Some people are magnets for mosquitoes, emitting a tantalizing combination of chemicals that invites the pesky insects to dine on them.
The findings, published Tuesday in the journal Cell, could lead to new products that could mask or alter certain human odors, making it harder for mosquitoes to find human blood and potentially curbing the spread of disease.
Mosquito-borne diseases impact about 700 million people per year, and experts expect that number to increase as global temperatures rise, said Jeff Riffell, a professor at the University of Washington and a mosquito expert who wasn’t involved in the research. The A. aegypti mosquitoes are known to live in tropical or subtropical climates, but the insect now breeds year-round in the District and parts of California.
Just by breathing, we’re broadcasting to mosquitoes that we’re there, said Leslie Vosshall, the chief scientific officer at the Howard Hughes Medical Institute and the lead researcher behind the new study. Female mosquitoes are built to bite for blood because without it they won’t have enough protein to reproduce.
“Think of it like a big protein shake,” Vosshall said. “It’s a way for them, over the course of one minute, to take in the equivalent of 150 pounds of food and then use that to produce eggs.”
Scientists already knew these mosquitoes have a preference for some humans over others but the reason isn’t fully understood.
Experts have found people seem to become more attractive to mosquitoes when they’re pregnant or after they’ve had a few beers, prompting further research into whether mosquitoes may be drawn to certain odors.
Vosshall, whose lab is at Rockefeller University, set out to find why some people seem to smell better to an A. aegypti mosquito than others.
Fortunately, nobody had to sit in a room full of mosquitoes to conduct this experiment. Instead, the researchers collected the natural scent from people’s skin by having them wear nylon stockings on their arms. They cut the stockings into two-inch pieces and placed two pieces of the fabric behind two separate trap doors in a clear plastic box where dozens of mosquitoes were flying around. The researchers then opened the traps and the insects would choose to fly to the bait — the stockings — behind the first or the second door.
Vosshall said the researchers conducted a round-robin style tournament and counted each time an insect was drawn to a particular sample, much like points in a basketball game. One of the samples, described as being from “subject 33,” emerged as a favorite of the insects.
“Subject 33 won a hundred games,” Vosshall said. “They were totally undefeated. Nobody beat them.”
The study found that people like subject 33, who have higher levels of compounds called carboxylic acids on their skin, are more likely to be “mosquito magnets,” Vosshall said.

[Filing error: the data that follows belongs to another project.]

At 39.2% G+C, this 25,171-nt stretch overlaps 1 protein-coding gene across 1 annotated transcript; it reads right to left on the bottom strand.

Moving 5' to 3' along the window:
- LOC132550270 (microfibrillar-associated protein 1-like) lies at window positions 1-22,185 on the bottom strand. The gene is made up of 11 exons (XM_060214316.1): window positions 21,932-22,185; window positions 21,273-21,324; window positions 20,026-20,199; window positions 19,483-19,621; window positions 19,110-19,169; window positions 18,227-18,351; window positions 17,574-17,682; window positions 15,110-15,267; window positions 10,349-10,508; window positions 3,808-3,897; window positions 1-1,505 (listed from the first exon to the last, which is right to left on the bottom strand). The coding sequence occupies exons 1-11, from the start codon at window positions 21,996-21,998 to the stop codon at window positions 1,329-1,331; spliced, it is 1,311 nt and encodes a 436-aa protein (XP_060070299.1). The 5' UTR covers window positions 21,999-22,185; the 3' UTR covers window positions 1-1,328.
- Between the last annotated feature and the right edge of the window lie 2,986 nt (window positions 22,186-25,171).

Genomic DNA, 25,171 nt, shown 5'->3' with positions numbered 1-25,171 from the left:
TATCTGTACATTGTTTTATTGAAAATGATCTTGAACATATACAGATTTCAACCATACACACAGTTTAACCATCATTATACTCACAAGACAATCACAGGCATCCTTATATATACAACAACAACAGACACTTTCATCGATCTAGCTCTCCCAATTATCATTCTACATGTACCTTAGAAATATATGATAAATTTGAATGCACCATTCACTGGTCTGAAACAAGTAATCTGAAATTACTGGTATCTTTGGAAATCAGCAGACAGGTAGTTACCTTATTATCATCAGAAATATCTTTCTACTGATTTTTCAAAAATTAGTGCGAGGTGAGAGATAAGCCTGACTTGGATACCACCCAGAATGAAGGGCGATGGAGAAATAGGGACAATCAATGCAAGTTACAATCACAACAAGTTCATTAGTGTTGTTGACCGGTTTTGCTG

All humans produce carboxylic acid through sebum, a waxy coating, on their skin. The sebum is then eaten by the millions of beneficial microorganisms that colonize our skin to produce more carboxylic acid. In copious amounts, the acid can produce an odor that smells like cheese or smelly feet, Vosshall said. That smell appears to attract the female mosquitoes on the hunt for human blood.
Notably, the nylon stockings used in the study didn’t actually smell like sweat, she said. The mosquitoes are incredibly sensitive to human odor; and perfume or cologne can’t cover it up. The experiment was conducted over the course of three years, and the same people continued to appeal to mosquitoes, regardless of what they ate that day or whether they changed their shampoo, Vosshall said
“If you’re a mosquito magnet today,” Vosshall said, “you will be a mosquito magnet three years from now.”
The study didn’t answer why some people have more carboxylic acids on their skin than others. But, Vosshall said the composition of the skin microbiome is unique in every individual.
“Everybody has a completely unique village of bacteria living on their skin,” Vosshall said. “Some of the mosquito magnetism differences we’re seeing here may simply be the differences in types of bacteria.”
LJ Zwiebel, a professor at Vanderbilt University who was not involved in the research, said that while carboxylic acids are clearly implicated in the study, there’s no “single compound” that attracts mosquitoes. It’s probably a “cocktail” of different components that signals the mosquito to home in and bite, he said.
“The mosquito is a multimodal magnet that uses a lot of different signals,” Zwiebel said. The carboxylic acids are “one significant component but not the only one.”
For someone who doesn’t want to be bitten by mosquitoes, Zwiebel said his advice is to take a shower to cut down on “all these juicy compounds” that are on your skin, especially around your feet, with its “unique odors.”
Vosshall said the future lies in figuring out how to “manipulate” the odors that originate from the skin and, potentially, the bacteria living there. Scientists, for instance, may be able to develop a probiotic skin cream that interferes with or reduces the levels of certain byproducts, which could make a person less attractive to mosquitoes.
“Only when you understand what makes people a mosquito magnet can you begin to brainstorm ways to stop that,” Vosshall said.
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